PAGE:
View the REDress Display At Select CHPL Locations This May

Written by Joe Armstrong, Content Specialist, Downtown Main Library and the Urban Native Collective

Native American women are ten times more likely to be murdered and four times more likely to be sexually assaulted than the national average, according to a 2018 report by the US Commission on Civil Rights, opens a new window.

To raise awareness of the growing number of missing and murdered Indigenous women and relatives, CHPL is presenting the REDress Display, opens a new window in partnership with Urban Native Collective, opens a new window, which will be displayed at select Library locations from May 3-May 24.

The Empty Red Dress

This empty red dress symbolizes just one of the thousands of missing and murdered Indigenous women and relatives in Canada and the United States. Métis artist, Jaime Black, introduced the REDress Project—a traveling installation piece created with masses of red dresses acquired through community donation—in 2011. Black uses the dresses to “call in the energy of the women who are lost,” and to confront “both the violence that women are experiencing but also the presence and power of Indigenous women.”

Learn more about the Missing and Murdered Indigenous Women (MMIW) movement., opens a new window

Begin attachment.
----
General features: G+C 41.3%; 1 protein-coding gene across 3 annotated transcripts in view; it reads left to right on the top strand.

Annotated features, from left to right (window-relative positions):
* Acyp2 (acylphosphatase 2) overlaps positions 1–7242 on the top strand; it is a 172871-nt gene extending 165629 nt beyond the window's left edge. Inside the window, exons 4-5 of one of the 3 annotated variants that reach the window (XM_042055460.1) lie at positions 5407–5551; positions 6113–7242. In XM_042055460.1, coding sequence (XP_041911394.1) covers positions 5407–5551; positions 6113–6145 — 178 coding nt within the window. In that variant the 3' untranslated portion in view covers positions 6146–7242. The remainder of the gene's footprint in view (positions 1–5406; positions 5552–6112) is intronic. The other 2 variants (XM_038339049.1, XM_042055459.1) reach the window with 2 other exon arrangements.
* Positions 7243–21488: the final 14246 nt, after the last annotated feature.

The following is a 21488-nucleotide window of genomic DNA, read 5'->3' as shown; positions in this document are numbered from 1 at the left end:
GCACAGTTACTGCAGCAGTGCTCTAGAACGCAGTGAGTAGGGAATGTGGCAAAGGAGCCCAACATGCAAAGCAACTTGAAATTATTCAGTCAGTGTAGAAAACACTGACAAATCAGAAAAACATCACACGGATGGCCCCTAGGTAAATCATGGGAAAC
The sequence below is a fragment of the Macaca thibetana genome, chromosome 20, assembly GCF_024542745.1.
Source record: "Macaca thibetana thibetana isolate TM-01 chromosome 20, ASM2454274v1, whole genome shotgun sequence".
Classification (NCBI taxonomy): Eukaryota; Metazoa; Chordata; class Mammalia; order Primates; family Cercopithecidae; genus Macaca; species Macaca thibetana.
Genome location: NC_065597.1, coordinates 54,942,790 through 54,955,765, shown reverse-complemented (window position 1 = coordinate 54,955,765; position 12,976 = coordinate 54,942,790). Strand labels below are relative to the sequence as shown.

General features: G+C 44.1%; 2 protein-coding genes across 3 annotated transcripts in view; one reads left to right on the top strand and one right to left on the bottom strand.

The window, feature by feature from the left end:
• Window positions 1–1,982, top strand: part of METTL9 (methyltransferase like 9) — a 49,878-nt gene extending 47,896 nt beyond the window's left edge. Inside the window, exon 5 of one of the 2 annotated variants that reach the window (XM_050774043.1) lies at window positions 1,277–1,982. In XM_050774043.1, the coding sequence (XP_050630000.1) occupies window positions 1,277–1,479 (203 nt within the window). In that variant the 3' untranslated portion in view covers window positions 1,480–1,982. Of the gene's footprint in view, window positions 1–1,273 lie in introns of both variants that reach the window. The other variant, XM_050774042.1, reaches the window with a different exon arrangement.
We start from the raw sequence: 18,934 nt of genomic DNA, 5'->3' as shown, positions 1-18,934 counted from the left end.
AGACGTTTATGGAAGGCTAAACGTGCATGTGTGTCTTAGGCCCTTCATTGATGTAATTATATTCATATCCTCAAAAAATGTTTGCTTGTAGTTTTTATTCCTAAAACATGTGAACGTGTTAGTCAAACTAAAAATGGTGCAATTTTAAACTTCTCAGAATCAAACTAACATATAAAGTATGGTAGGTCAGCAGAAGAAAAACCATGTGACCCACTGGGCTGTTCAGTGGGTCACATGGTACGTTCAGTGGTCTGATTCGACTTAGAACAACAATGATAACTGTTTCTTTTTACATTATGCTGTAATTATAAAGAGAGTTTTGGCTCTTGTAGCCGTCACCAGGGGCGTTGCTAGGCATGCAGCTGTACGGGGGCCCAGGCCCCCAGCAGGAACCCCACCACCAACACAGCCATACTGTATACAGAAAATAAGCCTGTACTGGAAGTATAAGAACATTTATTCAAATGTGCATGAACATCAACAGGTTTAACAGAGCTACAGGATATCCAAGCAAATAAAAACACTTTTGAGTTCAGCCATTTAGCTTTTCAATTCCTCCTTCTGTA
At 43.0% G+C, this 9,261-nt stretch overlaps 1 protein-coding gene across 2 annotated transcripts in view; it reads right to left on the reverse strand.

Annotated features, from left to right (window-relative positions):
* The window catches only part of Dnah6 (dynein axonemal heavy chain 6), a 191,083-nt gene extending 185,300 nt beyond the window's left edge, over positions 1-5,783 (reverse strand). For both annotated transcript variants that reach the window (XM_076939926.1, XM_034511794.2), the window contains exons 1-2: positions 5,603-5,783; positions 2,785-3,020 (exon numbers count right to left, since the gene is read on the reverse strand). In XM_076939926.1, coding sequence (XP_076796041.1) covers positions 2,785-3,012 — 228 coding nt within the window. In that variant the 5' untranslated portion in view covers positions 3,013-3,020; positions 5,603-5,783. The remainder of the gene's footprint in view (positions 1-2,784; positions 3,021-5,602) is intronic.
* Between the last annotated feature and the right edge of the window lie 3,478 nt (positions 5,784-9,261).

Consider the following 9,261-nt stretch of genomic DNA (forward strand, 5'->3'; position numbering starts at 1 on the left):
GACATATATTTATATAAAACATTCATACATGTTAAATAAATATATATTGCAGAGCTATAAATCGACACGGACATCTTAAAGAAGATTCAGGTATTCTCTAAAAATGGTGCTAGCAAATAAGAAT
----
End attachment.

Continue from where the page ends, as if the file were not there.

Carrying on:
The Historical Trauma of Native People

"To understand the context of the overwhelming number of missing and murdered Indigenous women in the United States, it is necessary to understand the historical trauma of Native people," says the Urban Native Collective. "Native Americans continue to deal with the repercussions of colonialism, including removal from Native lands, forced assimilation, and Indian boarding schools. A tragic result of historical trauma is continued misunderstanding and prejudice toward Indigenous people, which is often a basis for the violence faced by Native women and girls. Indigenous women deserve better. The stealing and trafficking of Indigenous people is a serious issue. No one should go missing."

CHPL has curated a list of books and movies, highlighting the injustice that's happening to Native women and their families every day. Place a hold on these materials online, or visit the REDress Displays at select CHPL locations to browse these materials.

View Full List

The Urban Native Collective exists to preserve and represent the culture and heritage of Native American, Indigenous, and First Nations people; to provide education, advocacy, and support on contemporary Indigenous issues and cultivate knowledge about Native American history in local and regional communities. To learn more and get involved, visit their website., opens a new window